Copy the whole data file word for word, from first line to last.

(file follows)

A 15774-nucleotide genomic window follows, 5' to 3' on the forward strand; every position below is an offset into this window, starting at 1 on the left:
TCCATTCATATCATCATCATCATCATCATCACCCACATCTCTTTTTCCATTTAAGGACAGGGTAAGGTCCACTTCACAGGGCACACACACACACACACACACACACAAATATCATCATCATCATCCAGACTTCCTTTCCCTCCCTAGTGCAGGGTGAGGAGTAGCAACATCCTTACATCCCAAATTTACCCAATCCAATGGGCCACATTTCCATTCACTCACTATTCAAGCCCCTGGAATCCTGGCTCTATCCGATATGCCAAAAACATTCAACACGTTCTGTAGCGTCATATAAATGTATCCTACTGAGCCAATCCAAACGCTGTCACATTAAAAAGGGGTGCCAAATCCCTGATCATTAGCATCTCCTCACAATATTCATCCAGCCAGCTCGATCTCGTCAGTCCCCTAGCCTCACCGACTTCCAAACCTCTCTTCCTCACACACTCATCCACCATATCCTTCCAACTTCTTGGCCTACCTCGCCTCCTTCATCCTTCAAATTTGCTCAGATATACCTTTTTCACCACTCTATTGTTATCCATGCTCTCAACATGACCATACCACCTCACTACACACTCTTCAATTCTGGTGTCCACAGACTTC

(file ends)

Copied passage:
A 15774-nucleotide genomic window follows, 5' to 3' on the forward strand; every position below is an offset into this window, starting at 1 on the left:
TCCATTCATATCATCATCATCATCATCATCACCCACATCTCTTTTTCCATTTAAGGACAGGGTAAGGTCCACTTCACAGGGCACACACACACACACACACACACACAAATATCATCATCATCATCCAGACTTCCTTTCCCTCCCTAGTGCAGGGTGAGGAGTAGCAACATCCTTACATCCCAAATTTACCCAATCCAATGGGCCACATTTCCATTCACTCACTATTCAAGCCCCTGGAATCCTGGCTCTATCCGATATGCCAAAAACATTCAACACGTTCTGTAGCGTCATATAAATGTATCCTACTGAGCCAATCCAAACGCTGTCACATTAAAAAGGGGTGCCAAATCCCTGATCATTAGCATCTCCTCACAATATTCATCCAGCCAGCTCGATCTCGTCAGTCCCCTAGCCTCACCGACTTCCAAACCTCTCTTCCTCACACACTCATCCACCATATCCTTCCAACTTCTTGGCCTACCTCGCCTCCTTCATCCTTCAAATTTGCTCAGATATACCTTTTTCACCACTCTATTGTTATCCATGCTCTCAACATGACCATACCACCTCACTACACACTCTTCAATTCTGGTGTCCACAGACTTC